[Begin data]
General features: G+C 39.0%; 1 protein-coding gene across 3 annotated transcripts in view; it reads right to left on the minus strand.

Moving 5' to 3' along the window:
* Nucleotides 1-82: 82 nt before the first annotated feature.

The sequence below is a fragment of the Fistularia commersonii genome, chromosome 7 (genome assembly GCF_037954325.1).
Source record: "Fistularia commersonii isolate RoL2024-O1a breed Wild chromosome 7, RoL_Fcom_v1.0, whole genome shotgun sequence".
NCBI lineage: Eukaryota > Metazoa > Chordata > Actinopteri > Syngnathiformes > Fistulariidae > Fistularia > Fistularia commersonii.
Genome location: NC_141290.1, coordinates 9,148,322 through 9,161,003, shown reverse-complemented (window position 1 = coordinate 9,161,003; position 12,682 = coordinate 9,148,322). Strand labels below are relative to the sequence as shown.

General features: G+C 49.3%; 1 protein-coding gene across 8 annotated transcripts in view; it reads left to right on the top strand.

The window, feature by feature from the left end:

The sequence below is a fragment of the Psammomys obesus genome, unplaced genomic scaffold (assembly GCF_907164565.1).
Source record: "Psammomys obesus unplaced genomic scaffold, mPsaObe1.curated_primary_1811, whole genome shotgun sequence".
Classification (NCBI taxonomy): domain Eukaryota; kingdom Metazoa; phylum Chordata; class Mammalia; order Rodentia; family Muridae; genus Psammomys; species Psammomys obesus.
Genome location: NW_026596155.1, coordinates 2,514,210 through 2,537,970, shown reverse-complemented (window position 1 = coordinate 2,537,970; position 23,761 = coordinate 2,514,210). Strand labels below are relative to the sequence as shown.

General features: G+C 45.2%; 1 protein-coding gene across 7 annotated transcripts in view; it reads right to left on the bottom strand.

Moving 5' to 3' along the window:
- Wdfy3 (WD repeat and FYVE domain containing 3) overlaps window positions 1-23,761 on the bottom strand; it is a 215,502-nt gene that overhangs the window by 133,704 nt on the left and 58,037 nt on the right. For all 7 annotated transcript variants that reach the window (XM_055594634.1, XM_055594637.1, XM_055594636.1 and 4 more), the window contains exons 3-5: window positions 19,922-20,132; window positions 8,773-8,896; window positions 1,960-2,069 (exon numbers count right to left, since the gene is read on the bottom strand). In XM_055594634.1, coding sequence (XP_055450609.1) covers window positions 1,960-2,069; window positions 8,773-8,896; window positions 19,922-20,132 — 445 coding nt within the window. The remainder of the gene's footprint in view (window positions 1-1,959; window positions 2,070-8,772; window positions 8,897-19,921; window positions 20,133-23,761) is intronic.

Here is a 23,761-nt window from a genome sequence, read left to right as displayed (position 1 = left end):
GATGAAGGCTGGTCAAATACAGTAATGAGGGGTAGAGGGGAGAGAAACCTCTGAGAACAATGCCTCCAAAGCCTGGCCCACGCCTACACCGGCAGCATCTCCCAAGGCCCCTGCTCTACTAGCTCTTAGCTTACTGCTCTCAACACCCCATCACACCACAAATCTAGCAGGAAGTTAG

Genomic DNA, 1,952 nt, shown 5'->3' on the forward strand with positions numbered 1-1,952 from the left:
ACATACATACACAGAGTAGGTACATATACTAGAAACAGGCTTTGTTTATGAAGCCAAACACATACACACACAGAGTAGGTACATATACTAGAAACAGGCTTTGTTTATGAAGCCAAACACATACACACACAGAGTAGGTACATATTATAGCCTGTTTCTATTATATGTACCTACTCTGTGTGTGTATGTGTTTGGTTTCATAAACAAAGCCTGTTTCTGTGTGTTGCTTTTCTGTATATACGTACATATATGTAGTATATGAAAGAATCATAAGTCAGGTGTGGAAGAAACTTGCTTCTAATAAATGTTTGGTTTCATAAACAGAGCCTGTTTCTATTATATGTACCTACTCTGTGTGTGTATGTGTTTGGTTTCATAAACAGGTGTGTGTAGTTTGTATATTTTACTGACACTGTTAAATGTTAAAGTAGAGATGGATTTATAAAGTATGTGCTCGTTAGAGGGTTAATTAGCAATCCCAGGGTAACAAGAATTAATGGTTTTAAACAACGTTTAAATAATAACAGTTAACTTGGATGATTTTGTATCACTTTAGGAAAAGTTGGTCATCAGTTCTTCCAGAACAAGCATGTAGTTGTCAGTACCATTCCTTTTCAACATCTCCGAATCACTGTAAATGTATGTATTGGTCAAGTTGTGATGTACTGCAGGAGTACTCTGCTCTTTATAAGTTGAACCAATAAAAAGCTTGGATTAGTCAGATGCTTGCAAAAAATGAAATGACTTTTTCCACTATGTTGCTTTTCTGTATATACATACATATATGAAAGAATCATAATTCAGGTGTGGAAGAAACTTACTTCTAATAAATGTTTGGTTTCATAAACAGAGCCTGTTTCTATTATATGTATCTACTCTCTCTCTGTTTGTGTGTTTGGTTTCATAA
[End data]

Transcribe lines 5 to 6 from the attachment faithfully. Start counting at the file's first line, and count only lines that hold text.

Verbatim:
Source record: "Fistularia commersonii isolate RoL2024-O1a breed Wild chromosome 7, RoL_Fcom_v1.0, whole genome shotgun sequence".
NCBI lineage: Eukaryota > Metazoa > Chordata > Actinopteri > Syngnathiformes > Fistulariidae > Fistularia > Fistularia commersonii.